There is no injustice in the proposals. On the whole, the initiative is much to be commended as acceptable not only to those who fear crime but also to a somewhat bewildered section of society sometimes called, I believe, the silent majority.

7.45 p.m.

Lord Henniker

My Lords, we are under half way through the number of speakers. It is my duty to speak as briefly as I can. I wish to make two points.

The noble Lord, Lord Wigoder, was kind enough to say that I had some experience relating to juvenile problems. I have. For many years I have been associated with a community home; and until 1990 I was chairman of the Intermediate Treatment Fund and president of the Rainer Foundation. There I had experience of a scheme which was a success. We always talk of schemes which are not a success. I believe that the Intermediate Treatment Fund was a great success. The fund was set up as an alternative to prison. Juveniles were kept in the community who had either committed a crime or were at risk of committing a crime but had not yet done so. Our responsibility was to promote community treatment for those juveniles. I believe that the system worked. I do not know that anyone has yet recognised that the system worked, but it has.

The objective was to set up programmes of activity devised by the communities from which the offender or the child at risk came which reflected the views of that community and answered the problems of the offender. If one wishes to divert people from crime, or to change their ways, one must do that through people whom they understand. The noble Earl, Lord Mar and Kellie, said that having spoken to prisoners in Scotland they began to consider changing their ways. In the Intermediate Treatment Fund we found that getting someone to talk about his past, his crime, and his future was the first step to success. It was very difficult to do that. One never knows what is disliked by an offender and what will act as a deterrent in the future. However, while I was with the Intermediate Treatment Fund it was evident that, more than going to prison, such people disliked being made to face their crime, to see what it had done to their relations and to them. If they went to prison, they could shrug the matter off, but they did not like going through a form of restitution. However, although it was disliked, it was effective.

The numbers of people who went through the courses that we devised for them were large. Of those, 82 per cent. did not come back for re-sentencing. That figure compares with the system that is now said to work—prison—of which number 80 per cent. quickly return for re-sentencing. The figure of 82 per cent. who did not require re-sentencing represents a story of success.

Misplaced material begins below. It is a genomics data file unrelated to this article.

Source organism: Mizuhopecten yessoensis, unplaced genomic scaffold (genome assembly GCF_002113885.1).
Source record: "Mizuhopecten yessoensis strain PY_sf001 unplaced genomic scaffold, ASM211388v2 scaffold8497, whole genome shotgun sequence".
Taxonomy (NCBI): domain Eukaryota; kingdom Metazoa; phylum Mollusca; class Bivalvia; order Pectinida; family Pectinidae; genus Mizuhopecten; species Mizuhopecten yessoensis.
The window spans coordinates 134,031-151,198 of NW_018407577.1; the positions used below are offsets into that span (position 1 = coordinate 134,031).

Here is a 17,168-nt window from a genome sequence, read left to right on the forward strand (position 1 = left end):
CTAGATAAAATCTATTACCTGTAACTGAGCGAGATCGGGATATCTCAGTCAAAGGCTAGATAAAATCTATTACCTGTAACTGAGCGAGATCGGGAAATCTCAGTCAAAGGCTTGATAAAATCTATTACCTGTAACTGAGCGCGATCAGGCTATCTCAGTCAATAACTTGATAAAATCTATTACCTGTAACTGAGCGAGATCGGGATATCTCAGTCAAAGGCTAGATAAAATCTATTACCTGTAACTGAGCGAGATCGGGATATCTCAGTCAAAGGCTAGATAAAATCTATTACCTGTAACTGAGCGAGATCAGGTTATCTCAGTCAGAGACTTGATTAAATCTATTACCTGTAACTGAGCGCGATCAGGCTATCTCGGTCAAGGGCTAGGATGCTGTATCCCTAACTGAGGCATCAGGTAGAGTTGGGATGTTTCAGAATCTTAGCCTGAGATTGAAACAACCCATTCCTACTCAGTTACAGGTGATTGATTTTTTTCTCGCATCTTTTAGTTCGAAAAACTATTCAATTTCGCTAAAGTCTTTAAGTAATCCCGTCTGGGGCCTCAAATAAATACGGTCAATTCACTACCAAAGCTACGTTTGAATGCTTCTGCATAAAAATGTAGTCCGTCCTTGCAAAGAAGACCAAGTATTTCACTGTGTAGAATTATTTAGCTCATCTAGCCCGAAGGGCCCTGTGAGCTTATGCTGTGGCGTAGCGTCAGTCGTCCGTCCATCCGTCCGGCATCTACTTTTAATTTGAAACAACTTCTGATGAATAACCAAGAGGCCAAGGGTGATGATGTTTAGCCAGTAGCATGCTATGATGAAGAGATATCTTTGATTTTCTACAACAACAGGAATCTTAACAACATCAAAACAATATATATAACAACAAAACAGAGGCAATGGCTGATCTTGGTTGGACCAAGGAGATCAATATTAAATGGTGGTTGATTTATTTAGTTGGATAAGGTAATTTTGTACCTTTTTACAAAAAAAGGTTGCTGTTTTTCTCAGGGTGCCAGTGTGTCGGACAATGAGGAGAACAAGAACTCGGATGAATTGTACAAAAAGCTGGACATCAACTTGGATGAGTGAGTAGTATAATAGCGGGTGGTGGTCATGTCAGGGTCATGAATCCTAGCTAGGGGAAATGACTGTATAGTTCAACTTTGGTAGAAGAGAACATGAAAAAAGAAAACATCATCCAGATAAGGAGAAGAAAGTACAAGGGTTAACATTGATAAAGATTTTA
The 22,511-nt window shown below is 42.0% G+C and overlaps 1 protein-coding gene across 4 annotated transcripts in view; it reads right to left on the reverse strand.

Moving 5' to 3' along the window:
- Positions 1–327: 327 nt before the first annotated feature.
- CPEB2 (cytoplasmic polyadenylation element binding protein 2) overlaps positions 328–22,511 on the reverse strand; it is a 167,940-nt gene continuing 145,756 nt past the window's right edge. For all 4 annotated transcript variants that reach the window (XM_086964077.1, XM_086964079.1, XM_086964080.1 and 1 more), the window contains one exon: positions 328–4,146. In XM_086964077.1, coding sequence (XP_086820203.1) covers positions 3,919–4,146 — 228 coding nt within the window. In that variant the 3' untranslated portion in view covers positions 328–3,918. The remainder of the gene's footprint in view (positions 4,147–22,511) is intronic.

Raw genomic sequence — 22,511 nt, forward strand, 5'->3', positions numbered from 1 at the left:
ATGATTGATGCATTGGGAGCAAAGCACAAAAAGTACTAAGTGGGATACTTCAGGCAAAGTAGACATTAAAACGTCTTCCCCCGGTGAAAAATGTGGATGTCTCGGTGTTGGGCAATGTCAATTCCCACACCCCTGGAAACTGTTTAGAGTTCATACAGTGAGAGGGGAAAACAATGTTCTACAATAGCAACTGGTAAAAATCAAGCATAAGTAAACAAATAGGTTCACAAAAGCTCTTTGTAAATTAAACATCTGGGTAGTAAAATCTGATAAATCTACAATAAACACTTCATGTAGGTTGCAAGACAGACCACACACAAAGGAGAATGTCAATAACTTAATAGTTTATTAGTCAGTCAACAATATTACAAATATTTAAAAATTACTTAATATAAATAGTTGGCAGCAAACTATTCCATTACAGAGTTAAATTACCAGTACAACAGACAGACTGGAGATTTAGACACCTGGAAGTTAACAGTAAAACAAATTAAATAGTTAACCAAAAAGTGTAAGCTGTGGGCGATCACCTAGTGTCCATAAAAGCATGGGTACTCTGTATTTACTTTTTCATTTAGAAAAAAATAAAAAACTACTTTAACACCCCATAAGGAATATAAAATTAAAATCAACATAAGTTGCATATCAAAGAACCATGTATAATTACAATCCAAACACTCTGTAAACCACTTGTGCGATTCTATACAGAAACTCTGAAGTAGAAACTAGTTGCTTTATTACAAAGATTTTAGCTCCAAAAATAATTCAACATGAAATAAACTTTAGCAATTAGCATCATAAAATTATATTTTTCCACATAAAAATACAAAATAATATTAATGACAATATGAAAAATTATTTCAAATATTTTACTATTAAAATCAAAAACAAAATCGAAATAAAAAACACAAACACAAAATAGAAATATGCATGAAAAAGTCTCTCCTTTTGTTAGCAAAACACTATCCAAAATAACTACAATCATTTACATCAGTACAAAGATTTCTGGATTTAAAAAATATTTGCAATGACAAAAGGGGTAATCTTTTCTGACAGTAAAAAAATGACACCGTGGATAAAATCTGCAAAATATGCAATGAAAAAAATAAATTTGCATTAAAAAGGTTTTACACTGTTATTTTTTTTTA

I found the scheme a most stimulating experience. Members of the community hurled themselves into the scheme. We were being urged to enlist citizens in such activities. Active citizens came forward in droves. Many people who retire have nothing to do. There were plenty of people who were anxious to assist. If the young offender had a special requirement, there were always people in the community who had the necessary skill and experience to do what was needed to reform the child.

On the whole, it was a considerable success and something of which I was proud. Just before I left in 1990, we had our 10th birthday and we had begun to get through most of the growing pains and the scheme was working properly. We went round the country looking at various projects and everywhere there were enthusiastic groups running them: in Sunderland and especially Liverpool, as well as curious places like Penzance, which had an extremely good project, Basildon and Southend. They were all working well.

That kind of project has an effect on the community, the community works in it and the people who helped to draw up the courses began to take an interest in the local problems, such as unemployment, drugs or whatever it might be. People joined in trying to cure the root cause of offending. That was a valuable side effect and on the whole it all worked well.

I was sad when we came back from the trip. We went around the country and felt that we had seen something good growing, doing the job it was set up for. The Government had set it up in order to divert people from crime into some other occupation. One of the objects was to introduce them to other activities, keep them active, not necessarily to provide work but to find them something to do. It is a great way of avoiding people "seeping" into crime. It worked extremely well and I wanted to make that point.

When I came back, I was patted on the back and told: "You've done well". However, without further ado, I was told that my money would go, it was being tapered off and the project would be taken over by the private sector. There was no prior discussion and, while I was handing over to my successor, the noble Lord, Lord Elton, I was told that it would happen, the private sector would take it over. Ever since then, I have felt that we should provide it and it seemed to me the one thing I had found that had a proper foundation in the community. Youngsters will be influenced by their community, they talk the same language, they come back to the community and to those who suffered from their crimes. Those people are the best ones to talk to youngsters about the effect of their crimes and that has a remarkable result.